It’s that time of year again; the days are getting shorter, the temps are dropping and so are the leaves. The fall colors are beginning to show their stuff as chlorophyll production shuts down. Cooler temps during the day encourage long sleeves. A fire in the wood stove takes the chill out of the morning downstairs. In the gardens the tomato plants have been cranking out those beautiful red, juicy, flavorful gems that we will be longing for in February, the last round of big, plump ruby-red raspberries are upon us, as are the last of the peppers, and anything else the deer haven’t eaten.
At times the kitchen smells of wonderful things: tomatoes being readied for canning for salsa, chili, or spaghetti sauce, of apples being turned into that homemade sauce that beats anything from a store, of one more batch of raspberry, plum, chokecherry, or grape jelly, of those cool weather “comfort” foods we all love this time of year.
Outside the grass has slowed down(ours never really dried up this summer, even without watering; we have heavy soil), the summer perennials have sung their song, providing color for the yard and table, the mums and asters are just beginning to start their show. And the smell of fresh-cut grass has a different aroma to it than it did in July- the smell of fall, of football, of drier air, of the fun that is yet to come before the snow arrives.
The woods and waters are different too. There is an aroma of death and decay that strangely enough gets you excited, energized, especially if you like to pursue wild game with the hopes of providing the table with tasty meals. Your senses are heightened, you seem to notice little things that were passed over a month ago. Little things noticed that could now, during the hunting season mean the difference between going home with food for the table or just having a good day in the woods. Yes, even a day without game to bring home is still a good day. Especially in the fall.
On the waters things have been changing as well. Just two weeks ago we finished up our wild rice season, having a great year(for us), wishing we had more time to pull in some more, to watch the woodies and mallards jump up right before us, so full of rice some had difficulty gaining altitude. And marveling at the vast numbers of Soras(shorebird) that waited until the bow of the canoe was upon them before popping up and flying just as far as they needed to get out of our way.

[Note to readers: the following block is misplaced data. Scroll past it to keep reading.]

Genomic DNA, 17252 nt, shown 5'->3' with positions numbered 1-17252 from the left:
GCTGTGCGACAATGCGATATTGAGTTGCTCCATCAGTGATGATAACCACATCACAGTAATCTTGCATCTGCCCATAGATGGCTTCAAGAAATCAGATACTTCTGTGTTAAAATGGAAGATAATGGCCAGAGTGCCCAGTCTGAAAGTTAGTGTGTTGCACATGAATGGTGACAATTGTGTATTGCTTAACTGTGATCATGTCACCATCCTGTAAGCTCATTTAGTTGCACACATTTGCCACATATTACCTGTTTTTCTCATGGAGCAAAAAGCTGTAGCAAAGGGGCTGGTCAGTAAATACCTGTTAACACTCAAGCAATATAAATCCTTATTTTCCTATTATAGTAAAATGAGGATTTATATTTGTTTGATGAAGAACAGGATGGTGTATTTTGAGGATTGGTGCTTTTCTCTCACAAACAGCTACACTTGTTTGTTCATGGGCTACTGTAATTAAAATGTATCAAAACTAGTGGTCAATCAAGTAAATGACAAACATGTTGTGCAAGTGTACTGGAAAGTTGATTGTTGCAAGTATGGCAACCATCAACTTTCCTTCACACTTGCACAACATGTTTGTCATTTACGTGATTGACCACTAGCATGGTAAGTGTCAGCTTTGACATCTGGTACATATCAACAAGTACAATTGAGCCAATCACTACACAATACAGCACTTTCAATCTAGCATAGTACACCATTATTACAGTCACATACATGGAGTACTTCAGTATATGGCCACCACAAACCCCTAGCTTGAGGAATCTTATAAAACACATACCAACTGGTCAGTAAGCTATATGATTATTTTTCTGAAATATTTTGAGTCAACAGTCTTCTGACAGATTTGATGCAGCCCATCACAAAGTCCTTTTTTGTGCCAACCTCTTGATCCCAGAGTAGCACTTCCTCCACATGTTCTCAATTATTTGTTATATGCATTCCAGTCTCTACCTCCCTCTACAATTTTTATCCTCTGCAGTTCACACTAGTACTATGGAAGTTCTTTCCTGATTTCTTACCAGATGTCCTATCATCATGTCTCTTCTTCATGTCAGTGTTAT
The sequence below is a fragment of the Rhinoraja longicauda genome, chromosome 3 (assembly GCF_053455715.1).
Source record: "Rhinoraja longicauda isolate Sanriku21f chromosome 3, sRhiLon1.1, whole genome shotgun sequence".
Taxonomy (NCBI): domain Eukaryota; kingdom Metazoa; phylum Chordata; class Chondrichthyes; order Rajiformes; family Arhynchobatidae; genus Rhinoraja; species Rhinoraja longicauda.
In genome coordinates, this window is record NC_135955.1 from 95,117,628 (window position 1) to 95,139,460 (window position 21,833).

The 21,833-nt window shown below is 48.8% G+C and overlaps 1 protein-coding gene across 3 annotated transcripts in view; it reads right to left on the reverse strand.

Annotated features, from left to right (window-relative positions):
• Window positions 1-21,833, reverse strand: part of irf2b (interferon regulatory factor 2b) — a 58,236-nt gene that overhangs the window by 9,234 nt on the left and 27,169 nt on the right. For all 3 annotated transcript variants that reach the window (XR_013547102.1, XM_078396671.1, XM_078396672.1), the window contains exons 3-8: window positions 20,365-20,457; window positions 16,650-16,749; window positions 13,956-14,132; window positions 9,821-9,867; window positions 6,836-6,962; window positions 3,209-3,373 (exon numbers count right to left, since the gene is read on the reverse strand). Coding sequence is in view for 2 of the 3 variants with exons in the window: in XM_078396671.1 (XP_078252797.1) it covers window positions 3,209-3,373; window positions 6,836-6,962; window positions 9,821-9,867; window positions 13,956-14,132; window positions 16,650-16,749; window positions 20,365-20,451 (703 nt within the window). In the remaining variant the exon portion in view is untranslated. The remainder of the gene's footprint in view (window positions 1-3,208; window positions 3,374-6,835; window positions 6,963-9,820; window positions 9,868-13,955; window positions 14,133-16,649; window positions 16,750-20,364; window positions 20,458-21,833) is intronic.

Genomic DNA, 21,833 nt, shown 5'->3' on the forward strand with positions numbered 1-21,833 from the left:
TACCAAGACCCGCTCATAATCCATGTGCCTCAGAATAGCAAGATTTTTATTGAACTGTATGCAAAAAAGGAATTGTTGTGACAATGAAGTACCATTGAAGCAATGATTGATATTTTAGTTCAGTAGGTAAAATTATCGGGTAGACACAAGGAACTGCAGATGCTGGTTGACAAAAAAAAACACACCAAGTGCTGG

Even though they were competing for the same rice, it was fun to watch the flowing, undulating, squeaking flocks of red-winged blackbirds in flocks of several hundred that at times appeared to be a single organism with their perfectly synchronized twisting and turning flight resembling a giant, air-borne leech as they roam about the rice looking for the best feast. All day long. A wild rice bed in the late summer is a super market for many species; luckily there’s enough to go around.
It’s that time of year again, when the Black Powder Beagles put on their annual Black Powder Shoot. This year’s event is October 13th and 14th. Again south of Avon, MN. Here we get out and do a little camping, shooting, eating, and generally have good clean fun. Did I mention the public is invited? Our event is held for fun, but as per our BPB mission, it’s an educational event as well. Many people are not all that familiar with black powder, so we demonstrate how to load and shoot. If someone who’s never shot one before wants to give it a try we’ll take them through it step by step. We have traditional guns as well as modern inlines on hand. We also have a variety of archery equipment to try, again showing people how-to. And there’s more. For more info see our Black Powder Shoot page where you’ll see photos from the past as well as this year’s poster. This year’s schedule of events will be on the site soon, check back…
Get out and enjoy what’s been given us,